Reading the Blueprints of Common Diseases

Reading the Blueprints of Common Diseases

Although the Center for Applied Genomics has numerous active genomics studies underway, in the last year the Center made groundbreaking discoveries on some of the most common diseases and conditions affecting children, most notably attention-deficit/hyperactivity disorder (ADHD) and obesity.

The CAG team, as well as that of the Center for Biomedical Informatics, collaborated with child psychiatrist Josephine Elia, MD, on the study of the genetic influences of ADHD, a common but complex neuropsychiatric disorder of unknown etiology. The focus of the study centered on copy number variations, or CNVs, which are segments of chromosomes of variable size where DNA has been deleted, duplicated, or rearranged.

The team found alterations in specific genes, called GRM genes, involved in important brain signaling. These genes come into play in up to 20 percent of children with ADHD. This new discovery made by CAG investigators may lead to new drugs and therapies that target those pathways, possibly offering new treatment options to more than a million children in the U.S. alone who have those gene variants.

Specifically, Children’s Hospital investigators are eyeing the redevelopment of a medication previously used for another condition that targets the GRM network, providing a much-needed alternative treatment approach for that subset of children with the ADHD gene variants who have not responded well to existing treatments. This innovative, genomics-based “test and treat” approach may represent the first personalized therapeutic for a neuropsychiatric disorder.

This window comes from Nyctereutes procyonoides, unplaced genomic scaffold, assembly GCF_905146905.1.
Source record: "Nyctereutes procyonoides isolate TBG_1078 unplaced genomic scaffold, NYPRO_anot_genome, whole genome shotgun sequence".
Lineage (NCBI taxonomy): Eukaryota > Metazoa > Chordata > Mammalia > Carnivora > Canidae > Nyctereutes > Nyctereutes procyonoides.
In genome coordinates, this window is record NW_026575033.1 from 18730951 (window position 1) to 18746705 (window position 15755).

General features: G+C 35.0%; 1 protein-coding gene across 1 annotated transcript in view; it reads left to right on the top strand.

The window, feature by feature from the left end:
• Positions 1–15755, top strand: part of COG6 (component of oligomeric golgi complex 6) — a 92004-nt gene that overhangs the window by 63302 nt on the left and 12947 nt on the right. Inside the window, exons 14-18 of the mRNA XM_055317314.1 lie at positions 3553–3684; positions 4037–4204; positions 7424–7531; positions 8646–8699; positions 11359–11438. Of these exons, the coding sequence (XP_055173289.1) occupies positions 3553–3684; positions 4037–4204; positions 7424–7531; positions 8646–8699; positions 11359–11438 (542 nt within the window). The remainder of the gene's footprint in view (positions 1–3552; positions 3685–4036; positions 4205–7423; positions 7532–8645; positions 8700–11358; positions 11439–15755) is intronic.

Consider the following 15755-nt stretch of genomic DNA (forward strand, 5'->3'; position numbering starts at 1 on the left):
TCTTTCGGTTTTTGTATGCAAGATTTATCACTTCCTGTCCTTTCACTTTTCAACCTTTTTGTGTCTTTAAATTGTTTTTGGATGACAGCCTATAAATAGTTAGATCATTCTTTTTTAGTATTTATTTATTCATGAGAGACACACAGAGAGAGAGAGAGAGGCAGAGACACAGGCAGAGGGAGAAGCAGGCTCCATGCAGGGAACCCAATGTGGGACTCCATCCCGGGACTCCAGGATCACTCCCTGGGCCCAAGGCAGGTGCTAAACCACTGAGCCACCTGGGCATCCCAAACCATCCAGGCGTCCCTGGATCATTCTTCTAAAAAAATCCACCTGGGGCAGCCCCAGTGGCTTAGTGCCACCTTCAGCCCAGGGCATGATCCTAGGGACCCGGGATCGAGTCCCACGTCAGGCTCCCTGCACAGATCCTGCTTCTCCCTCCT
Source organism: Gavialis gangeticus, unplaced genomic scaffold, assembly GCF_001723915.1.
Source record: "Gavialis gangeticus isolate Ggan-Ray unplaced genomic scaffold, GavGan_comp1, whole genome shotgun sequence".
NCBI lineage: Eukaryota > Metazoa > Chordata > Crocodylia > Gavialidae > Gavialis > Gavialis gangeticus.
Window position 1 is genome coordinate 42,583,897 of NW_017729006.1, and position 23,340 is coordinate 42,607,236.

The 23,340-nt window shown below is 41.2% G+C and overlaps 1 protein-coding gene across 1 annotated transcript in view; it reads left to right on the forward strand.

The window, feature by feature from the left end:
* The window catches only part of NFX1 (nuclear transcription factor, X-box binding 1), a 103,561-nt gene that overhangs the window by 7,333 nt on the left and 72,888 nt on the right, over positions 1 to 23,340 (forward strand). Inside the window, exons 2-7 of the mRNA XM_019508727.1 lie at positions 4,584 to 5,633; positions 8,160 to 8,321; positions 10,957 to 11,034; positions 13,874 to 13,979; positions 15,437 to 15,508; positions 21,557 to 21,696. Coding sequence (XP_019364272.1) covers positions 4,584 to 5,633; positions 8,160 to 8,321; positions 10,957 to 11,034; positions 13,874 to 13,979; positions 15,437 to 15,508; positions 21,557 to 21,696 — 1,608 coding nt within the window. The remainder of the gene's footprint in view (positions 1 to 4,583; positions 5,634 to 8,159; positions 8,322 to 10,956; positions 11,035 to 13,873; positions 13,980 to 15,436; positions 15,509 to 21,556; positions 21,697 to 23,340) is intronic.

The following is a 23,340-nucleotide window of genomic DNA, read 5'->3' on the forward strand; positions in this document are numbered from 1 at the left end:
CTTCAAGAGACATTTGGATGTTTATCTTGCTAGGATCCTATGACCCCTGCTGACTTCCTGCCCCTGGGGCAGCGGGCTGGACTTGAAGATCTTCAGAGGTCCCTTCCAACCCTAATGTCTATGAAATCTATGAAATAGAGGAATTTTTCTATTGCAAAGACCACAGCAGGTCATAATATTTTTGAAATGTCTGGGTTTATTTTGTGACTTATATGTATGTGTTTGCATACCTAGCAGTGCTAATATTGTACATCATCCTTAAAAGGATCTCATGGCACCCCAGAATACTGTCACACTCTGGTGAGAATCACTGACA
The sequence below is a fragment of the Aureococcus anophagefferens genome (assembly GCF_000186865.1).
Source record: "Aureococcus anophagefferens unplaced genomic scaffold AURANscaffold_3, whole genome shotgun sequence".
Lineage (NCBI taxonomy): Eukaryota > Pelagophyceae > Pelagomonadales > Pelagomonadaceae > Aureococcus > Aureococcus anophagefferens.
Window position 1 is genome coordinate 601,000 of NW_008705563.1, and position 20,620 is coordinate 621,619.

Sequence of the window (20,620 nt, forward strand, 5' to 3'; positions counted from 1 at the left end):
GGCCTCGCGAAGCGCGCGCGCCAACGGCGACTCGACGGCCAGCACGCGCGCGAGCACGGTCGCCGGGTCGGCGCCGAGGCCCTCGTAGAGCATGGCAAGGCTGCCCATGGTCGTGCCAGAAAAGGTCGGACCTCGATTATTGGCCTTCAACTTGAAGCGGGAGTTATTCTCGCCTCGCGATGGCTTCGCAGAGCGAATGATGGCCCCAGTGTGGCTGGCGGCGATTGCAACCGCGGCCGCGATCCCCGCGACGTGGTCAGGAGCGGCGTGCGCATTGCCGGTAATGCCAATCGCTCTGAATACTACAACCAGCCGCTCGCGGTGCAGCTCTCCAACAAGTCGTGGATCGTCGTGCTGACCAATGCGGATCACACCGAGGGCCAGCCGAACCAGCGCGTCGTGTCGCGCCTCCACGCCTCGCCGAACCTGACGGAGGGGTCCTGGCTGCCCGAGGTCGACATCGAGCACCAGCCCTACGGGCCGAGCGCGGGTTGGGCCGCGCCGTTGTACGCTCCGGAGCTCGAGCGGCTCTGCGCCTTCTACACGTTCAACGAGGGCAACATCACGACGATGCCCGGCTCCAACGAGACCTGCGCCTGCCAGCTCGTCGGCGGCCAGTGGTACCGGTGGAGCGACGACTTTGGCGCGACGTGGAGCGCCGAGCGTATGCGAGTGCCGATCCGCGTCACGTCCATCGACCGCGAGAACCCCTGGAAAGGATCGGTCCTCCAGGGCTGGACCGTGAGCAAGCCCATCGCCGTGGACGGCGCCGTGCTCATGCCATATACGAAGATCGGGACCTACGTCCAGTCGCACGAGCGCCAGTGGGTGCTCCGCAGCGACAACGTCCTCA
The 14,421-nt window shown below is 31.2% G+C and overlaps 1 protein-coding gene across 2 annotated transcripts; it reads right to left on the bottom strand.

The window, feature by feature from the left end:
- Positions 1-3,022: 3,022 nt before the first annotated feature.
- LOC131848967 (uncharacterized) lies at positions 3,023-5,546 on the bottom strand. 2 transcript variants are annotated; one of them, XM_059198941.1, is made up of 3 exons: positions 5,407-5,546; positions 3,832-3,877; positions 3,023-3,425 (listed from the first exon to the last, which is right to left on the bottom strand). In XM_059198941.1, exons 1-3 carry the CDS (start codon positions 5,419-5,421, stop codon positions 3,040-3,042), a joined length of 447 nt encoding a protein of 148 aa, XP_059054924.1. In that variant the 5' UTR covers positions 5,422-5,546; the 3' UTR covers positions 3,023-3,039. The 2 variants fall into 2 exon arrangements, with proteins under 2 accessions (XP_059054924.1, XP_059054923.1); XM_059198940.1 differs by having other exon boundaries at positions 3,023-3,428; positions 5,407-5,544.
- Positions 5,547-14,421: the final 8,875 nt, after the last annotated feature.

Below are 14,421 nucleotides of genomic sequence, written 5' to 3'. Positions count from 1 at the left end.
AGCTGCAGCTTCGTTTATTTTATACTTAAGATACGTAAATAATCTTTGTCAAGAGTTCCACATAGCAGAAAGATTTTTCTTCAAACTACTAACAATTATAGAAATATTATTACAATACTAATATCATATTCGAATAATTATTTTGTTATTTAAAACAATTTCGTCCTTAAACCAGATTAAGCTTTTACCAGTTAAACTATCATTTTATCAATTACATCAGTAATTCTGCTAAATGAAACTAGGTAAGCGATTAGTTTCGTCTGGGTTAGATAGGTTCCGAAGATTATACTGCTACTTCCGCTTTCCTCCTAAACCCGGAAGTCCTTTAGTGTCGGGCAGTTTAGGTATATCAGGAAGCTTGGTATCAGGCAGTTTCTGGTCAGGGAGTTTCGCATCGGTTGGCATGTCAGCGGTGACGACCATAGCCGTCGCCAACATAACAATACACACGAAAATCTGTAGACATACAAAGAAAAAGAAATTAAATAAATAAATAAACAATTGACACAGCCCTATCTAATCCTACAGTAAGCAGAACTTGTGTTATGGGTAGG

As prevalent as ADHD has become, perhaps equally prevalent are the number of childhood obesity cases in the United States and across the globe. Obesity is one of the major health issues affecting modern societies, and has grown to astronomical levels in the last decade among adults and children alike.

Although environmental factors like food choices and sedentary habits are key players in the condition, there is far more to obesity than that.

In FY12 CAG investigators led by Struan F.A. Grant, PhD, associate director of the Center for Applied Genomics, conducted the largest genome-wide study to date on childhood obesity. What they found was at least two new gene variants that increase the risk of the condition.

The approach taken by Dr. Grant and his colleagues diverged from previous studies that focused on gene variants associated with extreme obesity in adults and children. Despite possessing the largest collection of DNA from children with common obesity, the investigators broadened their study and formed an international consortium to combine the results from similar datasets from around the world.

The team identified two novel loci — one on chromosome 13 and the other on chromosome 17 — implicated in obesity, and found evidence that suggests at least two other gene variants are at play.

“This work opens up new avenues to explore the genetics of common childhood obesity,” says Dr. Grant, who added that the findings may one day lead to the development treatments and preventive interventions based on a children’s individual genomes.

Fortifying the Data Structure

Fortifying the Data Structure

Every study produces mounds of data to be sifted through, organized, and made sense of before conclusions can be drawn, implementations made, and results ultimately applied to clinical care.